Trucking? Tere Tatiana couldn’t imagine that it was a lucrative business, but her mother did. Tere went from military wife, a government contractor in Afghanistan, to owning not one, but multiple businesses. By allowing herself to stop thinking that the trucking business is a “man’s” job, it opened up more opportunities for her to grow as a businesswoman.
Grit Daily: You had your own adventures before Labeled Blu Transportation. Share those.
Tere Tatiana: I had a very colorful background before Labeled Blu took off. After I graduated from high school, I completed my undergrad at Claflin University in Orangeburg, South Carolina. From there I was a military wife and got married while in college. We were stationed in Pittsburg, Pennsylvania, where I dreaded going because I hated the cold and the snow, but I had my daughter there.
Four months later, I was deployed to Afghanistan as a government contractor. My first job there was in the foodservice. I was making $90,000 a year packing up meat for soldiers. That was a really good, fun experience. I was then certified in connecting, splicing, and measuring fiber active cable and got into logistics for the first time. I was able to travel the world, to Dubai, and pretty much all over. After some time passed, I returned to the States. That is when I really took off with the trucking. I had another opportunity to go back to Afghanistan, and I took it.
Once I became financially stable, I purchased my first home, multiple trucks, and multiple pieces of equipment. Due to 2020 covid travel restrictions, I funneled all of my time and energy into building my business and empire.
Grit Daily: What’s behind the Labeled Blu Transportation name?
TT: Labeled Blu is a monolithic brand. I wanted a name that resonates with who I am- a very dependable, reliable person who has integrity. And so, whenever you think of colors like purple, blue, gold, you think of royalty. That is how I named Labeled Blu Collection, my clothing company. Then one day I was thinking I want to build an empire, so let’s go ahead and name all my businesses the same so I can have a clean, cohesive look and brand. That is pretty much how Labeled Blu Transportation was born.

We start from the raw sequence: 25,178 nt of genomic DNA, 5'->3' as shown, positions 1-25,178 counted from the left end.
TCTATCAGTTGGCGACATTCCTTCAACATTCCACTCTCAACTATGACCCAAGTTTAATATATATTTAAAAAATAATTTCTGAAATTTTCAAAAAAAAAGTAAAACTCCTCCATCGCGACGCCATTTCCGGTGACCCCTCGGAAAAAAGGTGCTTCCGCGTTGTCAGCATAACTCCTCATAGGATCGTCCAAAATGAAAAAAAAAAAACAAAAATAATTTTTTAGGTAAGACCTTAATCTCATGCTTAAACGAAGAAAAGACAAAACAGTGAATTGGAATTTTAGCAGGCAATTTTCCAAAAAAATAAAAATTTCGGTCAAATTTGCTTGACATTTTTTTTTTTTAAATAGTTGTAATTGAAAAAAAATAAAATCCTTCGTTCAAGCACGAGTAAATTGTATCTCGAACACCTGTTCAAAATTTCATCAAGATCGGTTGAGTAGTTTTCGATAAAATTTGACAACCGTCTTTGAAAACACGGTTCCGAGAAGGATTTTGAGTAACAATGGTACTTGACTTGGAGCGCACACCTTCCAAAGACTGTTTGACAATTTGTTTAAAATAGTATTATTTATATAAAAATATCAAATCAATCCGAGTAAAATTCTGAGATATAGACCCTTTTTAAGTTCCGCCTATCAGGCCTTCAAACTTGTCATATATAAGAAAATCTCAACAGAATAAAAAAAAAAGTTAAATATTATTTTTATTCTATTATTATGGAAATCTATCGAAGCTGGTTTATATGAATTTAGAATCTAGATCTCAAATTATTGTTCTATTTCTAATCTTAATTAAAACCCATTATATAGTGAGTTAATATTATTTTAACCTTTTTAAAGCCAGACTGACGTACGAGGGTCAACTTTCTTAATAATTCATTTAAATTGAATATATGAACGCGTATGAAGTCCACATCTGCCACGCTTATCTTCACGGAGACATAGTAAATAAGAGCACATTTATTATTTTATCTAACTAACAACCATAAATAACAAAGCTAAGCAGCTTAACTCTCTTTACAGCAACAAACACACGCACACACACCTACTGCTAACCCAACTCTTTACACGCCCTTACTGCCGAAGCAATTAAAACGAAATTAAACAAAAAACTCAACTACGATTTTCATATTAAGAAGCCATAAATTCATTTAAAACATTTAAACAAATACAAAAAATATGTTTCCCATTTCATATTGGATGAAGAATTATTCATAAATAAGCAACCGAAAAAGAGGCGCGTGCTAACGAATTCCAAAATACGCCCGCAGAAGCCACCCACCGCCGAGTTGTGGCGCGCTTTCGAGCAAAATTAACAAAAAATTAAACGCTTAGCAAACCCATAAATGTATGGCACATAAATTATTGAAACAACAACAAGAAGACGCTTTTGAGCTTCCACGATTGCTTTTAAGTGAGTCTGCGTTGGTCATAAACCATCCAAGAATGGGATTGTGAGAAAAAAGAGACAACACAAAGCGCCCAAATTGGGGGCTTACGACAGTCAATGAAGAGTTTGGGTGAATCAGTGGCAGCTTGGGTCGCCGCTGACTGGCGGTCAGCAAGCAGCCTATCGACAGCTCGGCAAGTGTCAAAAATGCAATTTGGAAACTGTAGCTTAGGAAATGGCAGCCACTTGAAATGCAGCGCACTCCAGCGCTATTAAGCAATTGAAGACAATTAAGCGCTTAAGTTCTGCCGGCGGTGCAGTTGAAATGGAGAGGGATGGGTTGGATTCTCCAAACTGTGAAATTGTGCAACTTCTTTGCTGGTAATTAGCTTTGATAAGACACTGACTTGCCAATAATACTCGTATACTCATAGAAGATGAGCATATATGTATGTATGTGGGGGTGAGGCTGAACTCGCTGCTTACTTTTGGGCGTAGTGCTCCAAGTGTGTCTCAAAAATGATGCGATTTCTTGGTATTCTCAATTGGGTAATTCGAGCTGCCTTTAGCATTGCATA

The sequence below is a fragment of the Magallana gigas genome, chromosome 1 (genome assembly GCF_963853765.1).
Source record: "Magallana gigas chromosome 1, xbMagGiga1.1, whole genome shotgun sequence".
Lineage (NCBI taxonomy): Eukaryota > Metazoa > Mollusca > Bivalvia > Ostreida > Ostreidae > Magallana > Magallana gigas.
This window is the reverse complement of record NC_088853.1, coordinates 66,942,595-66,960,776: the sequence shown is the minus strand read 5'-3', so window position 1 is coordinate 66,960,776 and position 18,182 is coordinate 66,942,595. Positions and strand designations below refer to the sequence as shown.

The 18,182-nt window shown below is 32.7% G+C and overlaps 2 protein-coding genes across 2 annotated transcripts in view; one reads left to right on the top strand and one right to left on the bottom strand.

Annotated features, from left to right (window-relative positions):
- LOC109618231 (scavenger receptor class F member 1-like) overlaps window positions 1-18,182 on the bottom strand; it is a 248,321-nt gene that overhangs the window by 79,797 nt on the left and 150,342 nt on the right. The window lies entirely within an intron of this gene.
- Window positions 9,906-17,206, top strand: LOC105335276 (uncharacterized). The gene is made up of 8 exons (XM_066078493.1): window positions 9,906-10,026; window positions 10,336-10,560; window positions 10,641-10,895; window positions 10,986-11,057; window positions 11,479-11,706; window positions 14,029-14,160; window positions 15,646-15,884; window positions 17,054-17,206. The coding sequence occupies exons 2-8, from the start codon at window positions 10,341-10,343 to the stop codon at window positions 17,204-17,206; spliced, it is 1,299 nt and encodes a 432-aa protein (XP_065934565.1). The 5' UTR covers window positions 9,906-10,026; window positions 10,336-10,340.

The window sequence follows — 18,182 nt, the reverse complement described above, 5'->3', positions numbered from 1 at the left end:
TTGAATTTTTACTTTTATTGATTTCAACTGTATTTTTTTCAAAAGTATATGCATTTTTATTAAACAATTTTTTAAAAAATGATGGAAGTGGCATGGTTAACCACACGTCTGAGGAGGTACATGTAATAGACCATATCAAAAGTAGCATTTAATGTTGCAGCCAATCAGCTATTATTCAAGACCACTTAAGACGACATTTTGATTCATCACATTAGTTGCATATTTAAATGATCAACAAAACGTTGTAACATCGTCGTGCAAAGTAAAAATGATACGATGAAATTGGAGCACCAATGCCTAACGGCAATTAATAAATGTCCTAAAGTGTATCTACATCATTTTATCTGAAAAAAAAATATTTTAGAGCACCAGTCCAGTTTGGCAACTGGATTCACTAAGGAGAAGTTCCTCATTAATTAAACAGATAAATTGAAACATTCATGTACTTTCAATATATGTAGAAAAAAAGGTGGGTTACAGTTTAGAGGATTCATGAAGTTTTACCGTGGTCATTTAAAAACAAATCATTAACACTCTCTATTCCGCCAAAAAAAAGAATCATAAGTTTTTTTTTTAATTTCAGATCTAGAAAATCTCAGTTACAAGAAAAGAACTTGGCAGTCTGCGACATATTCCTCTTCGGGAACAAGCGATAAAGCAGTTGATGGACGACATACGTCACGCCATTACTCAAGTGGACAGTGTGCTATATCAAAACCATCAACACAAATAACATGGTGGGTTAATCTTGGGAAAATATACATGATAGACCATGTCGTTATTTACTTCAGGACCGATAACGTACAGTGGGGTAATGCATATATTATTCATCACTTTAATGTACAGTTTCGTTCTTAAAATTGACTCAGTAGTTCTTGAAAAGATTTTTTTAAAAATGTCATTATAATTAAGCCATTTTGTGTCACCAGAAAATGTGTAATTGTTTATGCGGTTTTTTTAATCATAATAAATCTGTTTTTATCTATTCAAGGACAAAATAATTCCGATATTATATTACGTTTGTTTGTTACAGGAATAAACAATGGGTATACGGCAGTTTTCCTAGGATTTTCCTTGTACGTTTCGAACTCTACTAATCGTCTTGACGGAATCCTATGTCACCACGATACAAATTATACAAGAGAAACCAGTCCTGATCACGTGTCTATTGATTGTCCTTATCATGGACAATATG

Grit Daily: What problem are you trying to solve?
TT: I come from a small town in South Georgia called Statesboro. I’m trying to show people from our generation, especially from our culture, and most importantly (the people) where I am from that it is okay to live a luxurious life. It is okay to live a flashy lifestyle, to want nicer things, to go after our dreams, and it’s okay to want something outside of just plain basketball, sports, lawyer, doctor, and other avenues outside of the norm.
There are so many other opportunities, and money on the table, that we as a community tend to overlook and not necessarily know what’s out there. I had many opportunities to sit at tables, to be a person who has friends from different backgrounds, cultures, and from all over the world. We deserve all the things and opportunities that are out there, but a lot of times we don’t have or know how to access information. So now that I do, I want to share that to my people.
Grit Daily: What perspective do you bring as the first black women to launch virtual trucking classes specifically designed to teach black women the ins and outs of the lucrative trucking business?
TT: My mom introduced me to trucking. She thought it was a good idea because I was blowing money fast. I was making six figures a year as a government contractor, and I wasn’t really doing the responsible thing. When she brought it to my attention, I said to her “No, I’m a girly girl, that’s not something ladies like myself would do.”
I really had to break that stigma in my mind. I know there are other women who feel the same way. So I wanted to open our minds, as women, to not just be entrepreneurs or aggressive entrepreneurs, but to not leave any tables unturned. It’s not just for men to acquire. We can get out there and hustle just as hard. A lot of the time as women, especially in our day and age, we are out hustling men. We are getting these men in predominant fields, we can pretty much take over the world from here.
Grit Daily: What is one conventional wisdom about the trucking business that is just plain wrong?
TT: A lot of men question if I have the know-how or the authority to teach people how to get into trucking. I do not have a CDL. I am teaching people how to run a business. Men mistake what I am trying to teach people how to drive a truck. I can’t teach people how to drive a truck, but I can teach how to start their own business in trucking and I am currently writing a book.
The stigmas and the norms and the used-to-be — are out.